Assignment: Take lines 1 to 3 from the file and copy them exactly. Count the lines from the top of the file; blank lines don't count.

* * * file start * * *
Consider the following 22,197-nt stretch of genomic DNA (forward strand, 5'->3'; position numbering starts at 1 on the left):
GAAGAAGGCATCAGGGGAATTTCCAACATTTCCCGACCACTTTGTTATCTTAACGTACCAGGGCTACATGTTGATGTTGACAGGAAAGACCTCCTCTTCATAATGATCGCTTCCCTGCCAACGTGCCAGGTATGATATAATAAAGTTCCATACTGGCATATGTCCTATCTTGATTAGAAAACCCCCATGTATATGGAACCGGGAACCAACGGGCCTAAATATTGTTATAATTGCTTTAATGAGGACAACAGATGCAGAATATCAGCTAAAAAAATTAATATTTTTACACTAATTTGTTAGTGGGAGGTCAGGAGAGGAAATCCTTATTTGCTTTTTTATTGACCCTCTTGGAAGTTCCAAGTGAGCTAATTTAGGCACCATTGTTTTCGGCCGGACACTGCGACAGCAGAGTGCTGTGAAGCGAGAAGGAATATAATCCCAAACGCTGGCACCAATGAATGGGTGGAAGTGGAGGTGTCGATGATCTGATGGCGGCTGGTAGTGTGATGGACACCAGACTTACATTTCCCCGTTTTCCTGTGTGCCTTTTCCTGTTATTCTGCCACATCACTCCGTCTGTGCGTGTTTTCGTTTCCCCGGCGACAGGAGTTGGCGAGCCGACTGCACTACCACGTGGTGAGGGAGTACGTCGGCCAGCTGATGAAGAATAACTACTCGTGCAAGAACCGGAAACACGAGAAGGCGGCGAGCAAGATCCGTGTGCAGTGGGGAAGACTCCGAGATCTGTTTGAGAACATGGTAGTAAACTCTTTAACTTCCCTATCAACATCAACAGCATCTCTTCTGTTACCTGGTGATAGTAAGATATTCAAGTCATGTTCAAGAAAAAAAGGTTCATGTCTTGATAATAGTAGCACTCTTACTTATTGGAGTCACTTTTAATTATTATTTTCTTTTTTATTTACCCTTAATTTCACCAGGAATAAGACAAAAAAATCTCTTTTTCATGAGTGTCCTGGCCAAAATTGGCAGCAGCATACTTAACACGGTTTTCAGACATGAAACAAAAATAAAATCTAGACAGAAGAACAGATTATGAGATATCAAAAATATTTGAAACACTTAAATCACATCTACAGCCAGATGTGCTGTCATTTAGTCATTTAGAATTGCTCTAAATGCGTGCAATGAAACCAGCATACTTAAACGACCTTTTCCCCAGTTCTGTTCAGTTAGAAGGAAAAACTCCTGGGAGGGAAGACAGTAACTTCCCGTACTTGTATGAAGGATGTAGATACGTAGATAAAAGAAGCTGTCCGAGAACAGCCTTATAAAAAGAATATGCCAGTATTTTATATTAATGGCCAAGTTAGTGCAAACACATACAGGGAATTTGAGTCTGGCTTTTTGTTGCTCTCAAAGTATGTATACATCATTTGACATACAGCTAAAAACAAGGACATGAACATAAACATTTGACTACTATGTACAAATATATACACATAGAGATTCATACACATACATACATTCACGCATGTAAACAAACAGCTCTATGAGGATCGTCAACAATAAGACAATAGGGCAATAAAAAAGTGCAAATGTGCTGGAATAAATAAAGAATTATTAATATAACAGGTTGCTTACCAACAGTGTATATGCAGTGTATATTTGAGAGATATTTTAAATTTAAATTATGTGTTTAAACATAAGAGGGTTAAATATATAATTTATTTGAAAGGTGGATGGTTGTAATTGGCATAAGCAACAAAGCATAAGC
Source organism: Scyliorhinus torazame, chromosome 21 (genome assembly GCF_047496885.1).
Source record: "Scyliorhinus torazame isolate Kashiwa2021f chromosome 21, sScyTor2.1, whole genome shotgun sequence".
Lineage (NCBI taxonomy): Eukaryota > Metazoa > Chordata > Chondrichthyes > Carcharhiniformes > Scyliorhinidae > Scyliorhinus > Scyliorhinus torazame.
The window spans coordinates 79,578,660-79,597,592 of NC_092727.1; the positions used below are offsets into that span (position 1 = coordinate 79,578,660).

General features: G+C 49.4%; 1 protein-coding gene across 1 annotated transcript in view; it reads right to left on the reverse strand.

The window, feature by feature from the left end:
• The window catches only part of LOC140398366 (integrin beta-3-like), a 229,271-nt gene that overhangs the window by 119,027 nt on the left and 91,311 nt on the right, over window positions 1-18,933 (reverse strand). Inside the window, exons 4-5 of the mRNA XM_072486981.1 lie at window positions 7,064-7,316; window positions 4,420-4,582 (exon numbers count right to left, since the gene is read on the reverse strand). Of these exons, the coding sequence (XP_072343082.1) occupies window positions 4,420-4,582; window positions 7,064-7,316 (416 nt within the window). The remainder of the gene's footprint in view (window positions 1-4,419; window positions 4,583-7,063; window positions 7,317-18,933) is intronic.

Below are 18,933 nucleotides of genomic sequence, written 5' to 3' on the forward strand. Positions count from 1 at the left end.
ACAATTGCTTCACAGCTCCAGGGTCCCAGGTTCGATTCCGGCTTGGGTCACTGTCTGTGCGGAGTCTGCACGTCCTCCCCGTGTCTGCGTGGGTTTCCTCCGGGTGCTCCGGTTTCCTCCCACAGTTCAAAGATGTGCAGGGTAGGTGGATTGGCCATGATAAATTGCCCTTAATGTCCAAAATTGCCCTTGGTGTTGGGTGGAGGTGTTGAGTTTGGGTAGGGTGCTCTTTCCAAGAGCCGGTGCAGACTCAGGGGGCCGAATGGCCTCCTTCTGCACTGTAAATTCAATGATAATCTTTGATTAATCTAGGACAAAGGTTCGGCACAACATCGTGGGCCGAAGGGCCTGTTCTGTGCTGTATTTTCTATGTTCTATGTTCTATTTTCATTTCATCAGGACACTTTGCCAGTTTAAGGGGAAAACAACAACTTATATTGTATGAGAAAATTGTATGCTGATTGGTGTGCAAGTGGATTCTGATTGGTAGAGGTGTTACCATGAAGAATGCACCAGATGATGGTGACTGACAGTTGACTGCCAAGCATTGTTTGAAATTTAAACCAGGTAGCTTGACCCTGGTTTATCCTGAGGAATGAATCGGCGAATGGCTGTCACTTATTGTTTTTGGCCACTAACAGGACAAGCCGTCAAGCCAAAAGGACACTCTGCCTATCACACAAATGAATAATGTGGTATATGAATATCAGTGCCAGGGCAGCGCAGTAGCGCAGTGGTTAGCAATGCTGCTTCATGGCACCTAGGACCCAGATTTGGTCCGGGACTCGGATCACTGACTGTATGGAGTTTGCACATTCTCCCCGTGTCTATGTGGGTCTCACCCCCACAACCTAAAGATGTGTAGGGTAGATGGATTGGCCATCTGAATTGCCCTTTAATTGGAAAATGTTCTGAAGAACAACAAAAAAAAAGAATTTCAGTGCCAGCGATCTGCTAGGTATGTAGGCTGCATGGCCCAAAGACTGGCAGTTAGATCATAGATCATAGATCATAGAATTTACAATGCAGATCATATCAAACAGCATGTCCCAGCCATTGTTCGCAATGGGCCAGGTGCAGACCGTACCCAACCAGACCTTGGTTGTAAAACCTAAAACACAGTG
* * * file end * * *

Consider the following 22,197-nt stretch of genomic DNA (forward strand, 5'->3'; position numbering starts at 1 on the left):
GAAGAAGGCATCAGGGGAATTTCCAACATTTCCCGACCACTTTGTTATCTTAACGTACCAGGGCTACATGTTGATGTTGACAGGAAAGACCTCCTCTTCATAATGATCGCTTCCCTGCCAACGTGCCAGGTATGATATAATAAAGTTCCATACTGGCATATGTCCTATCTTGATTAGAAAACCCCCATGTATATGGAACCGGGAACCAACGGGCCTAAATATTGTTATAATTGCTTTAATGAGGACAACAGATGCAGAATATCAGCTAAAAAAATTAATATTTTTACACTAATTTGTTAGTGGGAGGTCAGGAGAGGAAATCCTTATTTGCTTTTTTATTGACCCTCTTGGAAGTTCCAAGTGAGCTAATTTAGGCACCATTGTTTTCGGCCGGACACTGCGACAGCAGAGTGCTGTGAAGCGAGAAGGAATATAATCCCAAACGCTGGCACCAATGAATGGGTGGAAGTGGAGGTGTCGATGATCTGATGGCGGCTGGTAGTGTGATGGACACCAGACTTACATTTCCCCGTTTTCCTGTGTGCCTTTTCCTGTTATTCTGCCACATCACTCCGTCTGTGCGTGTTTTCGTTTCCCCGGCGACAGGAGTTGGCGAGCCGACTGCACTACCACGTGGTGAGGGAGTACGTCGGCCAGCTGATGAAGAATAACTACTCGTGCAAGAACCGGAAACACGAGAAGGCGGCGAGCAAGATCCGTGTGCAGTGGGGAAGACTCCGAGATCTGTTTGAGAACATGGTAGTAAACTCTTTAACTTCCCTATCAACATCAACAGCATCTCTTCTGTTACCTGGTGATAGTAAGATATTCAAGTCATGTTCAAGAAAAAAAGGTTCATGTCTTGATAATAGTAGCACTCTTACTTATTGGAGTCACTTTTAATTATTATTTTCTTTTTTATTTACCCTTAATTTCACCAGGAATAAGACAAAAAAATCTCTTTTTCATGAGTGTCCTGGCCAAAATTGGCAGCAGCATACTTAACACGGTTTTCAGACATGAAACAAAAATAAAATCTAGACAGAAGAACAGATTATGAGATATCAAAAATATTTGAAACACTTAAATCACATCTACAGCCAGATGTGCTGTCATTTAGTCATTTAGAATTGCTCTAAATGCGTGCAATGAAACCAGCATACTTAAACGACCTTTTCCCCAGTTCTGTTCAGTTAGAAGGAAAAACTCCTGGGAGGGAAGACAGTAACTTCCCGTACTTGTATGAAGGATGTAGATACGTAGATAAAAGAAGCTGTCCGAGAACAGCCTTATAAAAAGAATATGCCAGTATTTTATATTAATGGCCAAGTTAGTGCAAACACATACAGGGAATTTGAGTCTGGCTTTTTGTTGCTCTCAAAGTATGTATACATCATTTGACATACAGCTAAAAACAAGGACATGAACATAAACATTTGACTACTATGTACAAATATATACACATAGAGATTCATACACATACATACATTCACGCATGTAAACAAACAGCTCTATGAGGATCGTCAACAATAAGACAATAGGGCAATAAAAAAGTGCAAATGTGCTGGAATAAATAAAGAATTATTAATATAACAGGTTGCTTACCAACAGTGTATATGCAGTGTATATTTGAGAGATATTTTAAATTTAAATTATGTGTTTAAACATAAGAGGGTTAAATATATAATTTATTTGAAAGGTGGATGGTTGTAATTGGCATAAGCAACAAAGCATAAGC
Source organism: Scyliorhinus torazame, chromosome 21 (genome assembly GCF_047496885.1).